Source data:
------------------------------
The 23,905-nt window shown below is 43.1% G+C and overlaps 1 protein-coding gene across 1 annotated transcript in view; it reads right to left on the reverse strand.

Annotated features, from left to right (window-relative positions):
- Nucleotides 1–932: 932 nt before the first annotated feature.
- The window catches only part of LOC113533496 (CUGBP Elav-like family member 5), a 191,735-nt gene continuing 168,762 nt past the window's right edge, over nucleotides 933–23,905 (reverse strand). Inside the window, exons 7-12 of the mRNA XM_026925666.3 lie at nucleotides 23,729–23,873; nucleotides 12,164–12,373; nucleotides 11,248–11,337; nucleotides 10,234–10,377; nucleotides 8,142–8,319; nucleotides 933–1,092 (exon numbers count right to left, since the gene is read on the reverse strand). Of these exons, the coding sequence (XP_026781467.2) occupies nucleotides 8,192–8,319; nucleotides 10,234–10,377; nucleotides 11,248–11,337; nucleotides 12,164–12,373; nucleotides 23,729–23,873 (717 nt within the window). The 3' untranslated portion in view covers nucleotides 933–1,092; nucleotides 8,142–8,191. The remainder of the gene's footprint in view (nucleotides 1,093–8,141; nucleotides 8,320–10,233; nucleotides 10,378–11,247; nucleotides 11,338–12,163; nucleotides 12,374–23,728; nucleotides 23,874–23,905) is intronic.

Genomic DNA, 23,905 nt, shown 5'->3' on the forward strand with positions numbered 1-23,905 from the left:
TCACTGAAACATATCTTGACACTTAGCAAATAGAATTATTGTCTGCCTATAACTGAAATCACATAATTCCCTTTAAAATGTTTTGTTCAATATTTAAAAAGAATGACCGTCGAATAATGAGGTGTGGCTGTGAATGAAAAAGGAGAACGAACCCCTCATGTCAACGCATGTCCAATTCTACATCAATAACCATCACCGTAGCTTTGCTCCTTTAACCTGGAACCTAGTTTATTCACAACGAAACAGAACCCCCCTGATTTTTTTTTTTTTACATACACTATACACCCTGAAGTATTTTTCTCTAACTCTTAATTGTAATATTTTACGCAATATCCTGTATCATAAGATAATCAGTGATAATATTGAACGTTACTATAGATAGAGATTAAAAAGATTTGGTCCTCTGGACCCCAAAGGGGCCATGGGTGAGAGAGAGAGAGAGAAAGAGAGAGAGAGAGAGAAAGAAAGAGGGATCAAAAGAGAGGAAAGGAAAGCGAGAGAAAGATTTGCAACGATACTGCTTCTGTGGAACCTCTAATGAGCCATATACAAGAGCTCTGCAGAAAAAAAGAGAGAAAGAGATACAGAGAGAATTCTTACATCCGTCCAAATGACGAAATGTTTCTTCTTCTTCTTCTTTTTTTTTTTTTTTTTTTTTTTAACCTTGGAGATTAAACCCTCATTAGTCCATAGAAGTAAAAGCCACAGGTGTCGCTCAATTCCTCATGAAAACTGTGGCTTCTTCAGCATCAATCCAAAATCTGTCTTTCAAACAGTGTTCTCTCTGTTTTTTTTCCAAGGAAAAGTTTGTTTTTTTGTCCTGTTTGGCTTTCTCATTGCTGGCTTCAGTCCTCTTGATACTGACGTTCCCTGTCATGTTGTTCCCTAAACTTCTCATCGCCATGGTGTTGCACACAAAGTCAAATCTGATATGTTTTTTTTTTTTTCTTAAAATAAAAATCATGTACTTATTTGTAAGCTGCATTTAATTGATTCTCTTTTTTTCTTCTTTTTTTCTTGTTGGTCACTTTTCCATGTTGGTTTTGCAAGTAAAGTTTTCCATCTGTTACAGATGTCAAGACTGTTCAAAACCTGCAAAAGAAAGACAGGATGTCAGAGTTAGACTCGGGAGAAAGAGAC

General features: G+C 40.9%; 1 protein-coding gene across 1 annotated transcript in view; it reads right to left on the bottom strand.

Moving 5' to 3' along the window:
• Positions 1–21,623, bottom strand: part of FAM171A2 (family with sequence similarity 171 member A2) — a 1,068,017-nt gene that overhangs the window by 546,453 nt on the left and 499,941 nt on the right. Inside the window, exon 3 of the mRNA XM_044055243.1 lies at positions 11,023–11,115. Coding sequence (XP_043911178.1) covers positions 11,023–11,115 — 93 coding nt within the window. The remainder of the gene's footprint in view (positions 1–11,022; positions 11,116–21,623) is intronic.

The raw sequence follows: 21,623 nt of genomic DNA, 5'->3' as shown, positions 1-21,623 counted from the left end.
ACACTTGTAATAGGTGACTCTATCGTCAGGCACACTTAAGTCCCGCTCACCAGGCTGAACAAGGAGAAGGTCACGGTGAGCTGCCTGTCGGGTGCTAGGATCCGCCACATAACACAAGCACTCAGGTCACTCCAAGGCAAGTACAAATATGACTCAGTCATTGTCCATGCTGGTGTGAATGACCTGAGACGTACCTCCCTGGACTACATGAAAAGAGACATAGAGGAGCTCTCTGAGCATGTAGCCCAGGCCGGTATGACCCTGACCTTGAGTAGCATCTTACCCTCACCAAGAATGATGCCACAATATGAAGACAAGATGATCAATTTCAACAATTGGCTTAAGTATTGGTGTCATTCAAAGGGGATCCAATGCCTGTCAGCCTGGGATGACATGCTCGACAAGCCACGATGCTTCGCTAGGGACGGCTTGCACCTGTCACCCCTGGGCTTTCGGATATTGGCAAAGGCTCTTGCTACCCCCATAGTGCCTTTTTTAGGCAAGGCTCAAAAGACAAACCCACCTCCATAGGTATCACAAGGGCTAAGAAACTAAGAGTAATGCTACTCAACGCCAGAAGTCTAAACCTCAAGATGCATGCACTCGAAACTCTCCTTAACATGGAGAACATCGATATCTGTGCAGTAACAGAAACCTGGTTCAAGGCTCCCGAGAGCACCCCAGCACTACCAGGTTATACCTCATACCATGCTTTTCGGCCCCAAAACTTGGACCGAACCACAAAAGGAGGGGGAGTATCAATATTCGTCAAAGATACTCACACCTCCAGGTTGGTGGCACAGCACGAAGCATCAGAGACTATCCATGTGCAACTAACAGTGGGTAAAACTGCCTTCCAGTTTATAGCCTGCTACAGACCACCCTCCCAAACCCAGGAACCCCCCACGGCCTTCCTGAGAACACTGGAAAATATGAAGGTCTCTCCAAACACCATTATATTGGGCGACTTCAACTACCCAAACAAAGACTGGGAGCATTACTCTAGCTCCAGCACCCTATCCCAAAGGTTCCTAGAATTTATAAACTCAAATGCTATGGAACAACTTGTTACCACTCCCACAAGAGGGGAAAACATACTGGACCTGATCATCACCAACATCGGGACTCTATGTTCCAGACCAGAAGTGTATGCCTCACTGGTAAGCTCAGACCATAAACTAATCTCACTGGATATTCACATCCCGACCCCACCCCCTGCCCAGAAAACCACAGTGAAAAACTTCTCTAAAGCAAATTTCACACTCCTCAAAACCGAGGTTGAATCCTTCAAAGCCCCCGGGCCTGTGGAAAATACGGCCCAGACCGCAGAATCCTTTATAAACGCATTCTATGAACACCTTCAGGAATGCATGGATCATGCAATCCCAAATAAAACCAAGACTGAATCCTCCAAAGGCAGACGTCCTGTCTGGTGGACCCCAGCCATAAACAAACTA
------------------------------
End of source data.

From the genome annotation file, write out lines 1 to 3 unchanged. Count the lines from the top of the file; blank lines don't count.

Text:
The 23,905-nt window shown below is 43.1% G+C and overlaps 1 protein-coding gene across 1 annotated transcript in view; it reads right to left on the reverse strand.

Annotated features, from left to right (window-relative positions):
- Nucleotides 1–932: 932 nt before the first annotated feature.